Savoy cabbage bundles of joy.
I was late getting to my farmer's market the other day, and the vegetable bins had been picked over pretty thoroughly, with some stringy parsnips and pockmarked kale about all that was left.
But there were several lovely Savoy cabbages, one of which trotted home with me in my market bag. When it came time to dispose of it in a humane way, I remembered a photo I'd seen in one of my cookbooks of gorgeous cabbage bundles, with the translucent green Savoy leaves stretched around their filling, cuddled in a tomato sauce.
By the time I'd found the photo (in Deborah Madison's Vegetarian Suppers Cookbook) I'd already set my heart on a cornbread filling, not the burger-type filling she'd used. Plus I didn't have any kitchen twine.
So, striking out on my own, I blanched and stuffed the leaves with a cornbread dressing, made herby with some of the sage growing on the window sill. Then I popped those babies in the oven, where my broken oven light prevented any visual contact until I pulled them out, 45 minutes later.
"Mon petites choux!" I exclaimed, seeing the charming cabbage bundles nestled in their sauce. They were just what I had in mind.
Note: Those of you avoiding anything the least bit meat-like may enjoy them as a Thanksgiving main-dish.
Here's how to go about it:
Cornbread and Pinenut Stuffed Cabbage Rolls
1 head Savoy cabbage
1 loaf of your favorite cornbread
1 tablespoon non-hydrogenated margarine
2 stalks celery, diced
1 onion, diced
½ cup pine nuts
1 clove garlic, minced
8-10 leaves fresh sage, minced
1 teaspoon poultry seasoning (or use small amounts of thyme, rosemary and marjaram)
dash of black pepper
1 cup fake chicken stock, or less
1 tablespoon olive oil
1 onion chopped
1 15-ounce can tomato puree
dash of allspice
1 tablespoon sherry
½ cup water
Bring a large pot of water to boil. Gently remove the largest leaves from the cabbage, and blanch in boiling water 5-7 minutes. (The outer green leaves may take longer, the tender inner leaves less time.) Remove from water and drain.
Crumble the cornbread. (A food processor makes short work of this task.) Set aside.
In a sauté pan, melt the margarine and sauté the onion and celery for five minutes over medium heat. Move the vegetables to the side and add the pine nuts, letting them toast in the middle of the pan 2 - 3 minutes. Add garlic, sage, and seasonings. Stir well, and lower heat. Add crumbled cornbread to the mixture; mix thoroughly.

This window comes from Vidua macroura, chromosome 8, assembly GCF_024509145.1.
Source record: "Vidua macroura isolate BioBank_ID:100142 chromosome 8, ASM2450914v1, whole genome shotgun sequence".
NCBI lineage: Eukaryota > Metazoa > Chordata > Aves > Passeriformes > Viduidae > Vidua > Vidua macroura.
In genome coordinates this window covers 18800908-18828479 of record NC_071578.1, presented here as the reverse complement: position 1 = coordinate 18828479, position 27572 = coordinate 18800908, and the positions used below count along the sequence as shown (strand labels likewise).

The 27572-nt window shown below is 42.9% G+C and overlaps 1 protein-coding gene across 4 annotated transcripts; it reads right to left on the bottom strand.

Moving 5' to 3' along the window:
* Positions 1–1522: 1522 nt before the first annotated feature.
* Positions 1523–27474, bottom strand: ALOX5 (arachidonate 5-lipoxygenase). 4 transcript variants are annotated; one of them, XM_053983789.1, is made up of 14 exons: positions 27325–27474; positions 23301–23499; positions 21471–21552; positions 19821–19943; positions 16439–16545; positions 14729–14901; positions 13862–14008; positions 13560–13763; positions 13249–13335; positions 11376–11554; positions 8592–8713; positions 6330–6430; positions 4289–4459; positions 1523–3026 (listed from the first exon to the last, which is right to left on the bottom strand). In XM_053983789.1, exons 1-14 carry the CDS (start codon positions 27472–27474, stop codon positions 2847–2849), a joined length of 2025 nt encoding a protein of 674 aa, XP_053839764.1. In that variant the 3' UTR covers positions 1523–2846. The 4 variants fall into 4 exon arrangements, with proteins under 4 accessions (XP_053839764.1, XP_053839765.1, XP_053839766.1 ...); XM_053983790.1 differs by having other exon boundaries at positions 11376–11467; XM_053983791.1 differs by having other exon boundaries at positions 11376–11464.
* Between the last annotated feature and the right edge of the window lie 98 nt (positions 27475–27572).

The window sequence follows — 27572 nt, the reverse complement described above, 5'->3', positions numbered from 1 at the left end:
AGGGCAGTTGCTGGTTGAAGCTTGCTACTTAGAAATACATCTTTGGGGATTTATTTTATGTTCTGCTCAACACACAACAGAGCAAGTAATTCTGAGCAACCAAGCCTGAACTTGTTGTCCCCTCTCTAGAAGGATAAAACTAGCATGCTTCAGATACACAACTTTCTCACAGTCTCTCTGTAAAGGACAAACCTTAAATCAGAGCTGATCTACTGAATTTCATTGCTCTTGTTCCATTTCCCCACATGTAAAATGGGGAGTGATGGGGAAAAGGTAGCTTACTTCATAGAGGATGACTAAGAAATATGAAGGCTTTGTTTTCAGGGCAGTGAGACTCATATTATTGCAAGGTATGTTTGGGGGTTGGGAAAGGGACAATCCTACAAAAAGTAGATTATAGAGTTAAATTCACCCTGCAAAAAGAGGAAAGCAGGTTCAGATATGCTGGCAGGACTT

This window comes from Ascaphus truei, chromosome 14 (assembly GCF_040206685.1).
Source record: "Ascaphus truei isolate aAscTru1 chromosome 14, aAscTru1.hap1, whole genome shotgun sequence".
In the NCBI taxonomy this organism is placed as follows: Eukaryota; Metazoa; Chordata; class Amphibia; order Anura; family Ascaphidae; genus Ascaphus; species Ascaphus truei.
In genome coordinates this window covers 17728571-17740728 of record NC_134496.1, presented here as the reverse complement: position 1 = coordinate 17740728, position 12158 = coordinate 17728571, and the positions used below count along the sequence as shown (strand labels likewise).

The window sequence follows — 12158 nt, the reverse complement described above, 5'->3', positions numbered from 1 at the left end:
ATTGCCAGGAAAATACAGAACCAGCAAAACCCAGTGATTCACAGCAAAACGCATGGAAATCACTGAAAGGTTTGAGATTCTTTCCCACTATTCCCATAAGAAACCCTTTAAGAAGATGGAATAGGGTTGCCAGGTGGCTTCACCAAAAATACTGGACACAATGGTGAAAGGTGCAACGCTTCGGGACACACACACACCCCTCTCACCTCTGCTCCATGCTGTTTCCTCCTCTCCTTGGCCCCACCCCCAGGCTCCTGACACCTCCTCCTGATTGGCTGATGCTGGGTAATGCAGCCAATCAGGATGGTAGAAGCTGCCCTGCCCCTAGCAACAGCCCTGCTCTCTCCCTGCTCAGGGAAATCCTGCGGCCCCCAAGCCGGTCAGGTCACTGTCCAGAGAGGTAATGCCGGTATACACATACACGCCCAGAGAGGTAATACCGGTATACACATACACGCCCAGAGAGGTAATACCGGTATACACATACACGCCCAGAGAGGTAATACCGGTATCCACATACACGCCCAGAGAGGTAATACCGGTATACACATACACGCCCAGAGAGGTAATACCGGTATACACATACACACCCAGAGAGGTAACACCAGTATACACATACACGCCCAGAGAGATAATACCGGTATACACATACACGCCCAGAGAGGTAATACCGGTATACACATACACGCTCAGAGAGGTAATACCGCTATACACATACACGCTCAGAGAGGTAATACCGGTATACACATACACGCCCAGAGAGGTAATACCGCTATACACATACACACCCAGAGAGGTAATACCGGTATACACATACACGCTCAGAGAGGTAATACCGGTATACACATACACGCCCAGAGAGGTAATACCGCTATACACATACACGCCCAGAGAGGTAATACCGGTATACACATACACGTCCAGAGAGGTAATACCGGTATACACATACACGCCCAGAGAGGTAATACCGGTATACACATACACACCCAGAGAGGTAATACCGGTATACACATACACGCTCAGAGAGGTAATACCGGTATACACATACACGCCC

Add enough fake chicken stock to create a moist filling. Start with ½ cup, and add more as needed. Turn off the heat and set the pan aside.
Make the sauce: Sauté the chopped onion in a sauce pan in the olive oil. Add tomato puree, allspice, sherry and ½ cup water. Simmer over low heat until needed.
Spray a casserole dish (large enough to hold 10-12 stuffed leaves) with cooking spray. Add a ½ cup or so of the tomato sauce to the bottom of the dish.
Stuff the leaves: Mound ½ cup or so of the filling in the center of each leaf. Press the filling against the leaves tightly. Roll the sides in, then roll from the back of the leaf (stem end) to the front. Use a toothpick to hold the roll together, if necessary, at least until the casserole dish is packed tight. You may be able to remove the toothpicks after the rolls are smashed inside a casserole dish.
Smother the cabbage bundles with the remaining tomato sauce.
Cover with foil and bake at 350 for 40-45 minutes.
Makes 10-12 rolls.
Note on ingredients: Savoy cabbage is the round crinkly leafed cabbage that looks almost too pretty to eat. Fake chicken stock is available in powder form from most health food stores, also in ready-mixed containers. Alternatively, use vegetable broth.